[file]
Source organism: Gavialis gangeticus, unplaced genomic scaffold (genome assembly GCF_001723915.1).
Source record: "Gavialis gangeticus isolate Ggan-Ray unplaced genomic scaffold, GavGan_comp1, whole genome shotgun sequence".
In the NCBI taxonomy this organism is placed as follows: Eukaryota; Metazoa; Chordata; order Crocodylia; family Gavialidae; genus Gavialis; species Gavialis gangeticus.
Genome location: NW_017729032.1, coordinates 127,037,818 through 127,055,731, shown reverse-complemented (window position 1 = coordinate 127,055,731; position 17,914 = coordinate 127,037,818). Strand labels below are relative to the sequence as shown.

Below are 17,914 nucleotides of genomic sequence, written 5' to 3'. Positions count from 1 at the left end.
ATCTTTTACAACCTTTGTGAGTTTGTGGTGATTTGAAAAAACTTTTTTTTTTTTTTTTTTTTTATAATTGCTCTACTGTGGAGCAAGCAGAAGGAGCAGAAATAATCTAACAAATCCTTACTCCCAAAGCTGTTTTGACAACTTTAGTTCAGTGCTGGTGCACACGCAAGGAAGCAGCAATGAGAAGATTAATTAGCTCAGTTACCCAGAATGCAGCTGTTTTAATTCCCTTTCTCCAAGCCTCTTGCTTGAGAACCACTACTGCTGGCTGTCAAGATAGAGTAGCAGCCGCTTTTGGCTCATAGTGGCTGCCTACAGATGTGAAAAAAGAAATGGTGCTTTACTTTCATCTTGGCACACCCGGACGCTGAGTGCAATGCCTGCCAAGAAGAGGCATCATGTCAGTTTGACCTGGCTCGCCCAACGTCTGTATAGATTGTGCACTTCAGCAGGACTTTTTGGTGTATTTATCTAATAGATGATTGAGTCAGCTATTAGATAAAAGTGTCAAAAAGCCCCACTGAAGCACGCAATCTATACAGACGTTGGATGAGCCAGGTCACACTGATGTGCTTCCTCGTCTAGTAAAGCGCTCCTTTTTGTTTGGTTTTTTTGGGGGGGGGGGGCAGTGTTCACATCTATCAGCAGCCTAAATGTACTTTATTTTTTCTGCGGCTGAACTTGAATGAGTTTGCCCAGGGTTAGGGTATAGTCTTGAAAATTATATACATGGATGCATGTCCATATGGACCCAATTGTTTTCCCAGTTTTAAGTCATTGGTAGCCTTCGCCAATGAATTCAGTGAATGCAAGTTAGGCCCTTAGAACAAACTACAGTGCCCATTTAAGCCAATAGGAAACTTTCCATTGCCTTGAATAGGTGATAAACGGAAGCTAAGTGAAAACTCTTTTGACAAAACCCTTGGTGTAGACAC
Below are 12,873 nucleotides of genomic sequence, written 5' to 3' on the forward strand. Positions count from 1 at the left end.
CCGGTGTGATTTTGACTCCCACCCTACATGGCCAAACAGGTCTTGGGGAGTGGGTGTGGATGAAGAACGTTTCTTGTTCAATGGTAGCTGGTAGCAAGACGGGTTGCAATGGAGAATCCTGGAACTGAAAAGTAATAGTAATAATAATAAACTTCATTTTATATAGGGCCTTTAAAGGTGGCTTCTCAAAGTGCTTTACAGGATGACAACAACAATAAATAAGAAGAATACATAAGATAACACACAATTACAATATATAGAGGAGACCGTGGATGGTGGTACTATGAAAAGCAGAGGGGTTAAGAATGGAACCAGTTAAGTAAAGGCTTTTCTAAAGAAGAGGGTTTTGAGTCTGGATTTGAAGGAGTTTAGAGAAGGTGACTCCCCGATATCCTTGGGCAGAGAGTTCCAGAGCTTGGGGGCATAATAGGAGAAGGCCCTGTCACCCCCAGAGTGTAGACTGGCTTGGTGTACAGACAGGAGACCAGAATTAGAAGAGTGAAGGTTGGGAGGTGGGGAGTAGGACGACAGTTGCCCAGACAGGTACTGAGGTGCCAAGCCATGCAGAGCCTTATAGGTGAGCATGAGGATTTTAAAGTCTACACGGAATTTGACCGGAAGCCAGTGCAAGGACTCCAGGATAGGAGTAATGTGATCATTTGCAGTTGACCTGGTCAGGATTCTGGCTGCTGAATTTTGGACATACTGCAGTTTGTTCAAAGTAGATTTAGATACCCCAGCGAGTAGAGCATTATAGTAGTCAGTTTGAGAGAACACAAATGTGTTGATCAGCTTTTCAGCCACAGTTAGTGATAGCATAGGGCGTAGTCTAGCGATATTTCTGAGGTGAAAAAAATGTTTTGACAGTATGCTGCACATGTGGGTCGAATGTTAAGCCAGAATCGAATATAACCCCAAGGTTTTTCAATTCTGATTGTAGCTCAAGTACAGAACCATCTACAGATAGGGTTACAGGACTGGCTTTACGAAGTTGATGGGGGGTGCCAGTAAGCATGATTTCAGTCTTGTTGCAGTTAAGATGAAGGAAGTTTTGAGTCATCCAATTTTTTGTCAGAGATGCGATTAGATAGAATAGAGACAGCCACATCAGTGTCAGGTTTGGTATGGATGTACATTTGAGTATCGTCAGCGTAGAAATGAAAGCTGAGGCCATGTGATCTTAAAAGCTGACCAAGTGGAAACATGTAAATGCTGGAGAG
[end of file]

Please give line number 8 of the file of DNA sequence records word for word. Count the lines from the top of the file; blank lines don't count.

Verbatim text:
CCGGTGTGATTTTGACTCCCACCCTACATGGCCAAACAGGTCTTGGGGAGTGGGTGTGGATGAAGAACGTTTCTTGTTCAATGGTAGCTGGTAGCAAGACGGGTTGCAATGGAGAATCCTGGAACTGAAAAGTAATAGTAATAATAATAAACTTCATTTTATATAGGGCCTTTAAAGGTGGCTTCTCAAAGTGCTTTACAGGATGACAACAACAATAAATAAGAAGAATACATAAGATAACACACAATTACAATATATAGAGGAGACCGTGGATGGTGGTACTATGAAAAGCAGAGGGGTTAAGAATGGAACCAGTTAAGTAAAGGCTTTTCTAAAGAAGAGGGTTTTGAGTCTGGATTTGAAGGAGTTTAGAGAAGGTGACTCCCCGATATCCTTGGGCAGAGAGTTCCAGAGCTTGGGGGCATAATAGGAGAAGGCCCTGTCACCCCCAGAGTGTAGACTGGCTTGGTGTACAGACAGGAGACCAGAATTAGAAGAGTGAAGGTTGGGAGGTGGGGAGTAGGACGACAGTTGCCCAGACAGGTACTGAGGTGCCAAGCCATGCAGAGCCTTATAGGTGAGCATGAGGATTTTAAAGTCTACACGGAATTTGACCGGAAGCCAGTGCAAGGACTCCAGGATAGGAGTAATGTGATCATTTGCAGTTGACCTGGTCAGGATTCTGGCTGCTGAATTTTGGACATACTGCAGTTTGTTCAAAGTAGATTTAGATACCCCAGCGAGTAGAGCATTATAGTAGTCAGTTTGAGAGAACACAAATGTGTTGATCAGCTTTTCAGCCACAGTTAGTGATAGCATAGGGCGTAGTCTAGCGATATTTCTGAGGTGAAAAAAATGTTTTGACAGTATGCTGCACATGTGGGTCGAATGTTAAGCCAGAATCGAATATAACCCCAAGGTTTTTCAATTCTGATTGTAGCTCAAGTACAGAACCATCTACAGATAGGGTTACAGGACTGGCTTTACGAAGTTGATGGGGGGTGCCAGTAAGCATGATTTCAGTCTTGTTGCAGTTAAGATGAAGGAAGTTTTGAGTCATCCAATTTTTTGTCAGAGATGCGATTAGATAGAATAGAGACAGCCACATCAGTGTCAGGTTTGGTATGGATGTACATTTGAGTATCGTCAGCGTAGAAATGAAAGCTGAGGCCATGTGATCTTAAAAGCTGACCAAGTGGAAACATGTAAATGCTGGAGAG